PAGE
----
Moving from the ordered, tree-lined
avenues of Khel Gaon to the Jamuna-paar colony of Patparganj was not easy. In
part because an address on the wrong side of the river does little to add to
status. Back in the early ’90s, Patparganj —the societies not the
village—had a small town feel, what my fellow residents described as
experiencing the frontier. The Maharajgunj border was next door. And since the
capital had still to be gifted its Assembly, civil amenities—power, water and
sewerage—were scarce. The area, however, had a charm of its own. True, the
constant din of construction, mushrooming shanties, vendors crowding the near
invisible roads, rickshaws and cows—most absent in one’s earlier life—were
aggravating but the easy availability of daily conveniences, basic street food,
weekly haats and maids and presswalas in plenty was a compensation. We,
the upwardly mobile middle classes, were pushed into close proximity with the
city’s underclass—the urban villagers whose lands had been taken over and
developed for our housing, the service providers residing in slums and on
pavements, the labouring poor colonising all available spaces in their struggle
for survival. To the theory classes— media hacks, TV experts, ‘politically
correct’ radicals, many op-ed writers— it was a constant reminder of Indian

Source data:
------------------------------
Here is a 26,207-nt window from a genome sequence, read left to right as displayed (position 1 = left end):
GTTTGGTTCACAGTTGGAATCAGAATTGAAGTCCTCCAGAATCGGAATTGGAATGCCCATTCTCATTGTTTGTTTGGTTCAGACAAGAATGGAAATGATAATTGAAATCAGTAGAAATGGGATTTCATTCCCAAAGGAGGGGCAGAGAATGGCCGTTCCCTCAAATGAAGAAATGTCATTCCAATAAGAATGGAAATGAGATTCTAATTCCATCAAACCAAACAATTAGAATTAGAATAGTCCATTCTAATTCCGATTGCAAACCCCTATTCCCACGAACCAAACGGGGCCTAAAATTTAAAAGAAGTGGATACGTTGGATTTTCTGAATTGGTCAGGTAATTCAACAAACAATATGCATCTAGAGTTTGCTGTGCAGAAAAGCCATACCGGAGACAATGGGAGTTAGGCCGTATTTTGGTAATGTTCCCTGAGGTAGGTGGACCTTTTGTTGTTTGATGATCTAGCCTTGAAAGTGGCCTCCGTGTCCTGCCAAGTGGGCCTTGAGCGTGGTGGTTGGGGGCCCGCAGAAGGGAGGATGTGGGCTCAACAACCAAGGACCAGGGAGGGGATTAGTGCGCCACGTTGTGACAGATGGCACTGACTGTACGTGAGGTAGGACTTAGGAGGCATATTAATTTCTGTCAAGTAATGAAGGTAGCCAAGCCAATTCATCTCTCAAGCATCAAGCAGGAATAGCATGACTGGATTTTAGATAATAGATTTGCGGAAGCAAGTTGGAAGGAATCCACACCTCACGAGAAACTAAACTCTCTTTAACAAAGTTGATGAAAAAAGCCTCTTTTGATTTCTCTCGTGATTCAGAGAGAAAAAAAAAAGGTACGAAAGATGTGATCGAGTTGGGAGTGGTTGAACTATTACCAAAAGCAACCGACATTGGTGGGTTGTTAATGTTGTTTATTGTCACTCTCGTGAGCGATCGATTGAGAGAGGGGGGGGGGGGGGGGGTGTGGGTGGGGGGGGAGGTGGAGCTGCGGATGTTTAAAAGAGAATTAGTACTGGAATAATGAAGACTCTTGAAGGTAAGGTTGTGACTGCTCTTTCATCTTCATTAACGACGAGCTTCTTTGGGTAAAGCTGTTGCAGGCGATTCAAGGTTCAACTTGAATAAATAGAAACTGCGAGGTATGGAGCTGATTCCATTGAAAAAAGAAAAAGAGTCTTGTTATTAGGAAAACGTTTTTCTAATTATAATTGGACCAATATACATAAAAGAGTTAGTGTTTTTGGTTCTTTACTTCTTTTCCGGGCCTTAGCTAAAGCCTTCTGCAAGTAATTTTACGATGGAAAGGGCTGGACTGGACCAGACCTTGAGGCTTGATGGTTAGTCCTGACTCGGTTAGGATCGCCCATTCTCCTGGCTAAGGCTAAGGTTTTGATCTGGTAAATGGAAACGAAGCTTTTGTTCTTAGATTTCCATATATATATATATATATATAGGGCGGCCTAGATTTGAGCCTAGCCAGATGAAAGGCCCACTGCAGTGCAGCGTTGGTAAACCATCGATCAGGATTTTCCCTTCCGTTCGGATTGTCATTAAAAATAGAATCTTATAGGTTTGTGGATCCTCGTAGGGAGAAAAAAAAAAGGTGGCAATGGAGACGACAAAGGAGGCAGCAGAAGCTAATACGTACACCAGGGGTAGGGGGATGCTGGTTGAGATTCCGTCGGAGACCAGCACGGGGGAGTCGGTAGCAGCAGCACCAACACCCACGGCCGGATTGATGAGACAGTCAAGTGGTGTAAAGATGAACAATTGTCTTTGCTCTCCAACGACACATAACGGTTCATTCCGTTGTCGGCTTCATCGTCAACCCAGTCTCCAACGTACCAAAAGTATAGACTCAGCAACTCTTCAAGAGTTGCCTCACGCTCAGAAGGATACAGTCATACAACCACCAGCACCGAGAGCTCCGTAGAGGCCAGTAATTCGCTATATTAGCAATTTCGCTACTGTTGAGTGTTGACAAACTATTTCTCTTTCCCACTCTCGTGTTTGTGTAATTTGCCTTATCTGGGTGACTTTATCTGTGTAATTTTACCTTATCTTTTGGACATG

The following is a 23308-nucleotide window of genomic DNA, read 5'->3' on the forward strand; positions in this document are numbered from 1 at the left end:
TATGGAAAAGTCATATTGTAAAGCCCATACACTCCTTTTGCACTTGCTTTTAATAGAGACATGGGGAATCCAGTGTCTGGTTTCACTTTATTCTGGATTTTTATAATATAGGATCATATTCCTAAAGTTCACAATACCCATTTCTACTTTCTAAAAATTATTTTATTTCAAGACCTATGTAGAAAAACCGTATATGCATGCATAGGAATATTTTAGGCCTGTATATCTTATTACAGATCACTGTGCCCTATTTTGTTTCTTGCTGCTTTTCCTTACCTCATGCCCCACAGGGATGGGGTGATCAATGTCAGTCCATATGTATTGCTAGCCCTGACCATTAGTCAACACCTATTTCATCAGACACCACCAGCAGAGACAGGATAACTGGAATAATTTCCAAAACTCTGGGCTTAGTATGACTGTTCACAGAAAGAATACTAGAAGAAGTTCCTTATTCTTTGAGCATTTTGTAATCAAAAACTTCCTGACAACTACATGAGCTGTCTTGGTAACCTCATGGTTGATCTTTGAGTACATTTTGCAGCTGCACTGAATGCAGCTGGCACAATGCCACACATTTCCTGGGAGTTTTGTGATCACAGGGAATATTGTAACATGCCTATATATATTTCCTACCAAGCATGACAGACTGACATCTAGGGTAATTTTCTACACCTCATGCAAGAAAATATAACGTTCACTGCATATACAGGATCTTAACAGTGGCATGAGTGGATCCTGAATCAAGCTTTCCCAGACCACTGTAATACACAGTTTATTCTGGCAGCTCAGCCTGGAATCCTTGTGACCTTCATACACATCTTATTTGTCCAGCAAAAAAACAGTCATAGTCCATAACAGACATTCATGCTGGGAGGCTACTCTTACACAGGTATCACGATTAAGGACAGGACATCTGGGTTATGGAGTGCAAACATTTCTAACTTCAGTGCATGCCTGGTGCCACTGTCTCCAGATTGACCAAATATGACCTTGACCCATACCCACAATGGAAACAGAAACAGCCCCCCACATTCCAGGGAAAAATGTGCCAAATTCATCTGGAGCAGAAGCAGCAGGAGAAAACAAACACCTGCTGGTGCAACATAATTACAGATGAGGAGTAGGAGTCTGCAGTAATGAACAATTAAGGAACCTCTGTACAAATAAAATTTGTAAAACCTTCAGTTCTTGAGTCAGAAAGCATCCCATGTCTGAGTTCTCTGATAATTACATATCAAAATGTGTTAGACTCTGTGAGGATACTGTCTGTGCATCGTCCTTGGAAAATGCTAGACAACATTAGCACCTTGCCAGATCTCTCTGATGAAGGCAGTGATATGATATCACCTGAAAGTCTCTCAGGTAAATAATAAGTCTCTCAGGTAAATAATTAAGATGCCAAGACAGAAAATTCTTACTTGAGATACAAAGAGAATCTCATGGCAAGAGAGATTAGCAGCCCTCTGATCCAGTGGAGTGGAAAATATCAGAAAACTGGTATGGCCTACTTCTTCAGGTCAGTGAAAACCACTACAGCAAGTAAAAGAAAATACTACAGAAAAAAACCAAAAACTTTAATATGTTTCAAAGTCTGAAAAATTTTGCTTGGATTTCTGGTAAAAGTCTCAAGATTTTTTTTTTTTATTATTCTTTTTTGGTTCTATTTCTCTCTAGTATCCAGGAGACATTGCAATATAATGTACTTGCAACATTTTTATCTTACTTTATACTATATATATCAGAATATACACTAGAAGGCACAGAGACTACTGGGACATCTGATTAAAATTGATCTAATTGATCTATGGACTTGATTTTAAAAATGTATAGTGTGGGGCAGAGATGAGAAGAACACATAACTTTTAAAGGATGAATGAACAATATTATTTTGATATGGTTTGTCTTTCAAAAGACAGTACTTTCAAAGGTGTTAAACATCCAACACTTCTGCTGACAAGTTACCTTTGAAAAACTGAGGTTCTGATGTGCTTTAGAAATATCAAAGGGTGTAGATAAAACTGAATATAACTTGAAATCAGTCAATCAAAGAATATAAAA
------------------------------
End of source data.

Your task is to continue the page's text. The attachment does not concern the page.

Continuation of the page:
reality. It forced us to humanise ourselves. We could call ourselves the
residents of the Left Bank.
IP Extension is currently experiencing a massive makeover. Our numbers count in a democracy. It helps, of course, that the chief minister’s son is the local MP. But more than that, it is the anticipation of the Commonwealth Games, the proposed Metro extension, not to forget the inauguration of the Akshardham Temple that has pushed up property values in the neighbourhood and attracted capital for upgrading infrastructure. As we get our parks and flyovers, malls and multiplexes, we are ready to join the ranks of the privileged. Our time has come. No longer will we have to describe ourselves as the ‘low infrastructure, high ID’ ghetto.
The sanitising of the neighbourhood has come accompanied by the squeezing out of the underclass. But even as we debate the questionable merits of the demolition drives, episodically smirk at the humiliation of the rich and powerful, valourise the upholding of the law and praise the courts, there is little discussion of the chosen mode of cleansing the city. The breaking down of MG 1 and MG 2 crowds the news, not so the uprooting of the slum and pavement dwellings, many painfully constructed over the years after regular genuflections to the political masters and haftas to the petty officialdom. And since they have been deemed illegal, and numbers count for little with courts, they are also denied compensation or alternative sites.
Soon the IP Extension I moved into all those years ago will be a hazy memory. As Delhi moves towards its goal of approximating Singapore, our Left Bank will join the ranks of Delhi’s more privileged colonies—gated and aseptic. Bereft of support from the op-ed writers, our low-cost services are being squeezed out. And somewhere we are also losing a bit of our soul.
This article originally appeared in Delhi City Limits, March15, 2006